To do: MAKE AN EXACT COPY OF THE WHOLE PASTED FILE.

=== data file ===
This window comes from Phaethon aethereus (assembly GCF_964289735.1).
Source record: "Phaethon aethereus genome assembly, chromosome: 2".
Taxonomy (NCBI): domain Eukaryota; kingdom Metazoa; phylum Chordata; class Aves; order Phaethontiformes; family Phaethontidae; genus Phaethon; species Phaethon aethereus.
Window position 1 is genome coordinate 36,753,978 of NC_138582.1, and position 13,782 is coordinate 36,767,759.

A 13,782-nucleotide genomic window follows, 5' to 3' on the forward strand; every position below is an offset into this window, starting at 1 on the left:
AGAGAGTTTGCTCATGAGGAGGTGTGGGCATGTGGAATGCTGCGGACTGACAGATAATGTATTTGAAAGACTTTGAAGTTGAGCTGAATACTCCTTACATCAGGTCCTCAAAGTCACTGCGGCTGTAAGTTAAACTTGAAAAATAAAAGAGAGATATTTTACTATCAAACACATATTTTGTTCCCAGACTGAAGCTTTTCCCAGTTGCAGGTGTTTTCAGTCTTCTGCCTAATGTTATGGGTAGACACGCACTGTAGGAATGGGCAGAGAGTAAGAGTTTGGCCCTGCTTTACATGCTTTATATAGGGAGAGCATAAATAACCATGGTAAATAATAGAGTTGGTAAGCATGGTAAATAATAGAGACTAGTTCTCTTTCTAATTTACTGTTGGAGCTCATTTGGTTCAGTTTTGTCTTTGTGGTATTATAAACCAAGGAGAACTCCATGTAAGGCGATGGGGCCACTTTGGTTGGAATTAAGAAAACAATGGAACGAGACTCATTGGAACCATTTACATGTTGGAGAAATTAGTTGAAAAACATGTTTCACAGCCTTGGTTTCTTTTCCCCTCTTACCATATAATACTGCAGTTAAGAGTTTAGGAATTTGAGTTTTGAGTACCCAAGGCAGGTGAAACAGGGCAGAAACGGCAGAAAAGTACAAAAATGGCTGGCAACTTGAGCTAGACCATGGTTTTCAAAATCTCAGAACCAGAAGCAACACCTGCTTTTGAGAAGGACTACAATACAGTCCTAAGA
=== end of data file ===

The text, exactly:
This window comes from Phaethon aethereus (assembly GCF_964289735.1).
Source record: "Phaethon aethereus genome assembly, chromosome: 2".
Taxonomy (NCBI): domain Eukaryota; kingdom Metazoa; phylum Chordata; class Aves; order Phaethontiformes; family Phaethontidae; genus Phaethon; species Phaethon aethereus.
Window position 1 is genome coordinate 36,753,978 of NC_138582.1, and position 13,782 is coordinate 36,767,759.

A 13,782-nucleotide genomic window follows, 5' to 3' on the forward strand; every position below is an offset into this window, starting at 1 on the left:
AGAGAGTTTGCTCATGAGGAGGTGTGGGCATGTGGAATGCTGCGGACTGACAGATAATGTATTTGAAAGACTTTGAAGTTGAGCTGAATACTCCTTACATCAGGTCCTCAAAGTCACTGCGGCTGTAAGTTAAACTTGAAAAATAAAAGAGAGATATTTTACTATCAAACACATATTTTGTTCCCAGACTGAAGCTTTTCCCAGTTGCAGGTGTTTTCAGTCTTCTGCCTAATGTTATGGGTAGACACGCACTGTAGGAATGGGCAGAGAGTAAGAGTTTGGCCCTGCTTTACATGCTTTATATAGGGAGAGCATAAATAACCATGGTAAATAATAGAGTTGGTAAGCATGGTAAATAATAGAGACTAGTTCTCTTTCTAATTTACTGTTGGAGCTCATTTGGTTCAGTTTTGTCTTTGTGGTATTATAAACCAAGGAGAACTCCATGTAAGGCGATGGGGCCACTTTGGTTGGAATTAAGAAAACAATGGAACGAGACTCATTGGAACCATTTACATGTTGGAGAAATTAGTTGAAAAACATGTTTCACAGCCTTGGTTTCTTTTCCCCTCTTACCATATAATACTGCAGTTAAGAGTTTAGGAATTTGAGTTTTGAGTACCCAAGGCAGGTGAAACAGGGCAGAAACGGCAGAAAAGTACAAAAATGGCTGGCAACTTGAGCTAGACCATGGTTTTCAAAATCTCAGAACCAGAAGCAACACCTGCTTTTGAGAAGGACTACAATACAGTCCTAAGA